by Margaret Lukens, New Leaf + Company
“The first rule of any technology used in a business is that automation applied to an efficient operation will magnify the efficiency. The second is that automation applied to an inefficient operation will magnify the inefficiency.” ~~ Bill Gates
Every piece of exercise equipment currently being used as a big clothes rack makes the point: improved results depend first on improved habits, not tools and gadgets.
Sometimes we behave as though we could purchase greater efficiency in the form of a special planner, new software, or the latest technology. The good news is that often we can just save our money. Improvement is available without buying a thing.
What we need first and foremost is to establish the habits that will allow us to take full advantage of whatever methods we choose to use.
Of course if you’ve already gotten rid of all the paper you don’t need and you still can’t finish your filing because you have four drawers worth of files and only a two-drawer filing cabinet, then by all means purchase the right tool to complete the job. But if my habit is to stack papers on my desk, guest chair and floor rather than put them away, then all the file cabinets in the world won’t help me. It’s a habit change that’s called for.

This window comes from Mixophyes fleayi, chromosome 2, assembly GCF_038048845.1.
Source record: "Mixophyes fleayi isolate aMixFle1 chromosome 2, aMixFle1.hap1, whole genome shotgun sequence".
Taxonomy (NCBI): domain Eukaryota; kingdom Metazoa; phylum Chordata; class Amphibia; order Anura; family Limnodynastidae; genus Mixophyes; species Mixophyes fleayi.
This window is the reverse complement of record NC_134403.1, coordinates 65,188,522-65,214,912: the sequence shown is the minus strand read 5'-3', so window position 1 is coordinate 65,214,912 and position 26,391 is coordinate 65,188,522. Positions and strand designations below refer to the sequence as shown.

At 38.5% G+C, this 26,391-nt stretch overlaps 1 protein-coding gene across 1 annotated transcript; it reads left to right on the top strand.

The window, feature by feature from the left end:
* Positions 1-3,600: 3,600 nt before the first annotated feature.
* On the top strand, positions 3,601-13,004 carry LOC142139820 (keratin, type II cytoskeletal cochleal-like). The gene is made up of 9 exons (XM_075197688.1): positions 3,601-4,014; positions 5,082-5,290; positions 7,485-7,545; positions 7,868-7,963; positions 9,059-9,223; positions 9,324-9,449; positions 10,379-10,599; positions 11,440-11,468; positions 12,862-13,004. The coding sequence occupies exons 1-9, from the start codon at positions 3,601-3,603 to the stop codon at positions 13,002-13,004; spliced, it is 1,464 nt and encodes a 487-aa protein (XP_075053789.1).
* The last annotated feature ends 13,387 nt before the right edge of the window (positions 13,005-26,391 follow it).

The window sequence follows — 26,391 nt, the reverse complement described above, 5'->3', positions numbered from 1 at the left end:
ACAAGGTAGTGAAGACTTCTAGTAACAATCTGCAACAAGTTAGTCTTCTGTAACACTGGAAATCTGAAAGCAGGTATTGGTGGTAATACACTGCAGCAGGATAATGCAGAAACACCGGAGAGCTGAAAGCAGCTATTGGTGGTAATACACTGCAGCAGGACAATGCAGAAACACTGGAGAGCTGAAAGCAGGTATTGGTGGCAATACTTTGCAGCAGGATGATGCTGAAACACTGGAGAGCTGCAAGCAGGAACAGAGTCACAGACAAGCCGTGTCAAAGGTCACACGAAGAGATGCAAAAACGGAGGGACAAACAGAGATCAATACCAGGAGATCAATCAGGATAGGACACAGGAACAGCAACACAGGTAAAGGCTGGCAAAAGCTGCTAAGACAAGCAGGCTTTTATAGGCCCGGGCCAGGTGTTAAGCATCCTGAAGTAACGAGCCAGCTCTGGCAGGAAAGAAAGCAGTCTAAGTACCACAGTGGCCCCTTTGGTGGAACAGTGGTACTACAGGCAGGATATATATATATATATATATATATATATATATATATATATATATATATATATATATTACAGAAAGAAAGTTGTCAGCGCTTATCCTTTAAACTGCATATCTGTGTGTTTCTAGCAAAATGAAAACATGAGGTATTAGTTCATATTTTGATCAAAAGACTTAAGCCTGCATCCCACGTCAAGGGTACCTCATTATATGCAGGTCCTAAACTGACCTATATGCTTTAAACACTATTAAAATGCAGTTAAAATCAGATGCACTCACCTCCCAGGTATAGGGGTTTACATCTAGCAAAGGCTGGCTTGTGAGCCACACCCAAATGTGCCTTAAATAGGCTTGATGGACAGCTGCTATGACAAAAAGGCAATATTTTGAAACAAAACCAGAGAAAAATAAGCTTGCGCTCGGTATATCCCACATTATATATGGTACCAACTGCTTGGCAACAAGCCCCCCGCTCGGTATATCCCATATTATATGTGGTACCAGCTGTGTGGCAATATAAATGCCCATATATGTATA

I’ve gone into some offices that have dozens of fancy boxes and containers, racks, sorters and memo boards of every description, but the owner of the office still feels (and is!) as disorganized as ever. In some cases, the containers themselves become another form of clutter. I’ve seen a similar pattern with “software collectors,” looking for a newer and better technology that will fix the problem.
Bill Gates probably understands the power and limits of technology as well as anyone alive today, and his succinct quote above should be printed on coffee mugs in break rooms everywhere: first establish the efficient operation, then apply the technology. (I leave it to you to decide how well his particular brand of software delivers on its promised improvements!) And what Gates says of technology, meaning electronic technology, also holds true for non-electronic technology, the box as well as the software.
Have you experienced technology (or tools) applied to an inefficient operation? What happened? How about the reverse: have you successfully shifted a good process into overdrive by applying an appropriate tool? Share your experience here.